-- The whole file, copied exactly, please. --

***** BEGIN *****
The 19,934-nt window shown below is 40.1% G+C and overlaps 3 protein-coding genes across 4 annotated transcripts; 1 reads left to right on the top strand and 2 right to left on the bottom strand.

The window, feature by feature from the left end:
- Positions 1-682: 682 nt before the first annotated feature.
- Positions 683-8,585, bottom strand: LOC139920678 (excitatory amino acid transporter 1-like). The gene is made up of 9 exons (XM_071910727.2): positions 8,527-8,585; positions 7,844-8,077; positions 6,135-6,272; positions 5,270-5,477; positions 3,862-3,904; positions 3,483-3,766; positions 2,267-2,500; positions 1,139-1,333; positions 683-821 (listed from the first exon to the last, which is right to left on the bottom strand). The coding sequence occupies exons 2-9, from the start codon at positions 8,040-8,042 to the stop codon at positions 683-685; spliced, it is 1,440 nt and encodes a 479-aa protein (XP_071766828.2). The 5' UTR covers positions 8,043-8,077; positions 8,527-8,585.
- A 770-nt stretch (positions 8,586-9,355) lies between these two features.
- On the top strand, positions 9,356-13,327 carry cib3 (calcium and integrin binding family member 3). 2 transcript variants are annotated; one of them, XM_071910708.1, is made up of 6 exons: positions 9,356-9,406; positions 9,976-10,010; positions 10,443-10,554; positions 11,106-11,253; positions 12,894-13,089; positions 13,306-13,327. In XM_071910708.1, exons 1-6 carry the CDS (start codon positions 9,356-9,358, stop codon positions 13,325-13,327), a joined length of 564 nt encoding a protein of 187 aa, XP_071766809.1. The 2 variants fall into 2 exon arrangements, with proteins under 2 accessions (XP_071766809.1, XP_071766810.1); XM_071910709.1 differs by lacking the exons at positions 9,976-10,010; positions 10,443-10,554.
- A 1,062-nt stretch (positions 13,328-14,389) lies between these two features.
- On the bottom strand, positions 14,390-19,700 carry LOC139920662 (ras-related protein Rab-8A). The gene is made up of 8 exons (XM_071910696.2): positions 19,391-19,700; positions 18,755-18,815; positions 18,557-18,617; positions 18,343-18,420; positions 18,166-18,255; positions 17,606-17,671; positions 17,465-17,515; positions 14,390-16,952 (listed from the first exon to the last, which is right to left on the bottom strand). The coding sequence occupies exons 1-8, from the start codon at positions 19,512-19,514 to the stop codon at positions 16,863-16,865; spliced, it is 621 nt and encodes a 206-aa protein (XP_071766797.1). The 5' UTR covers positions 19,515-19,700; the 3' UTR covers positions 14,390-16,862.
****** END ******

The 19,934-nt window shown below is 40.1% G+C and overlaps 3 protein-coding genes across 4 annotated transcripts; 1 reads left to right on the top strand and 2 right to left on the bottom strand.

The window, feature by feature from the left end:
- Positions 1-682: 682 nt before the first annotated feature.
- Positions 683-8,585, bottom strand: LOC139920678 (excitatory amino acid transporter 1-like). The gene is made up of 9 exons (XM_071910727.2): positions 8,527-8,585; positions 7,844-8,077; positions 6,135-6,272; positions 5,270-5,477; positions 3,862-3,904; positions 3,483-3,766; positions 2,267-2,500; positions 1,139-1,333; positions 683-821 (listed from the first exon to the last, which is right to left on the bottom strand). The coding sequence occupies exons 2-9, from the start codon at positions 8,040-8,042 to the stop codon at positions 683-685; spliced, it is 1,440 nt and encodes a 479-aa protein (XP_071766828.2). The 5' UTR covers positions 8,043-8,077; positions 8,527-8,585.
- A 770-nt stretch (positions 8,586-9,355) lies between these two features.
- On the top strand, positions 9,356-13,327 carry cib3 (calcium and integrin binding family member 3). 2 transcript variants are annotated; one of them, XM_071910708.1, is made up of 6 exons: positions 9,356-9,406; positions 9,976-10,010; positions 10,443-10,554; positions 11,106-11,253; positions 12,894-13,089; positions 13,306-13,327. In XM_071910708.1, exons 1-6 carry the CDS (start codon positions 9,356-9,358, stop codon positions 13,325-13,327), a joined length of 564 nt encoding a protein of 187 aa, XP_071766809.1. The 2 variants fall into 2 exon arrangements, with proteins under 2 accessions (XP_071766809.1, XP_071766810.1); XM_071910709.1 differs by lacking the exons at positions 9,976-10,010; positions 10,443-10,554.
- A 1,062-nt stretch (positions 13,328-14,389) lies between these two features.
- On the bottom strand, positions 14,390-19,700 carry LOC139920662 (ras-related protein Rab-8A). The gene is made up of 8 exons (XM_071910696.2): positions 19,391-19,700; positions 18,755-18,815; positions 18,557-18,617; positions 18,343-18,420; positions 18,166-18,255; positions 17,606-17,671; positions 17,465-17,515; positions 14,390-16,952 (listed from the first exon to the last, which is right to left on the bottom strand). The coding sequence occupies exons 1-8, from the start codon at positions 19,512-19,514 to the stop codon at positions 16,863-16,865; spliced, it is 621 nt and encodes a 206-aa protein (XP_071766797.1). The 5' UTR covers positions 19,515-19,700; the 3' UTR covers positions 14,390-16,862.